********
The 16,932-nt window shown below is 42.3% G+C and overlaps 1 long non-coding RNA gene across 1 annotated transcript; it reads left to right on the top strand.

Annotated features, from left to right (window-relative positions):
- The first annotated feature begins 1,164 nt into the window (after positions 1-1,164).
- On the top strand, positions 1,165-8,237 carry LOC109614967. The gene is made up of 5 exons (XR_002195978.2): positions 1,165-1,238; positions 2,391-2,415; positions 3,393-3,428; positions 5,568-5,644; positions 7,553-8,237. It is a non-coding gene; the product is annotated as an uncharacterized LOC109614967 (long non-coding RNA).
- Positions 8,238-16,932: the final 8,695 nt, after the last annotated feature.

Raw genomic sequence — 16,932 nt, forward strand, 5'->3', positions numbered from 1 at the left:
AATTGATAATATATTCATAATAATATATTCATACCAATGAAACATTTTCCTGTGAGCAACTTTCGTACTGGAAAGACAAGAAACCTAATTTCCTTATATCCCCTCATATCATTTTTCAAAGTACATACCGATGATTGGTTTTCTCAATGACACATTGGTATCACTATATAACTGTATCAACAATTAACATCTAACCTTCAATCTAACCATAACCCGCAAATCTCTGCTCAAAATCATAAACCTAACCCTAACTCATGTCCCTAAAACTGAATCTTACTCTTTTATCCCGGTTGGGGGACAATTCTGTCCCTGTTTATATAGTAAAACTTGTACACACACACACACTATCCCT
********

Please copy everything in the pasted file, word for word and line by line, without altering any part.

The 16,932-nt window shown below is 42.3% G+C and overlaps 1 long non-coding RNA gene across 1 annotated transcript; it reads left to right on the top strand.

Annotated features, from left to right (window-relative positions):
- The first annotated feature begins 1,164 nt into the window (after positions 1-1,164).
- On the top strand, positions 1,165-8,237 carry LOC109614967. The gene is made up of 5 exons (XR_002195978.2): positions 1,165-1,238; positions 2,391-2,415; positions 3,393-3,428; positions 5,568-5,644; positions 7,553-8,237. It is a non-coding gene; the product is annotated as an uncharacterized LOC109614967 (long non-coding RNA).
- Positions 8,238-16,932: the final 8,695 nt, after the last annotated feature.

Raw genomic sequence — 16,932 nt, forward strand, 5'->3', positions numbered from 1 at the left:
AATTGATAATATATTCATAATAATATATTCATACCAATGAAACATTTTCCTGTGAGCAACTTTCGTACTGGAAAGACAAGAAACCTAATTTCCTTATATCCCCTCATATCATTTTTCAAAGTACATACCGATGATTGGTTTTCTCAATGACACATTGGTATCACTATATAACTGTATCAACAATTAACATCTAACCTTCAATCTAACCATAACCCGCAAATCTCTGCTCAAAATCATAAACCTAACCCTAACTCATGTCCCTAAAACTGAATCTTACTCTTTTATCCCGGTTGGGGGACAATTCTGTCCCTGTTTATATAGTAAAACTTGTACACACACACACACTATCCCT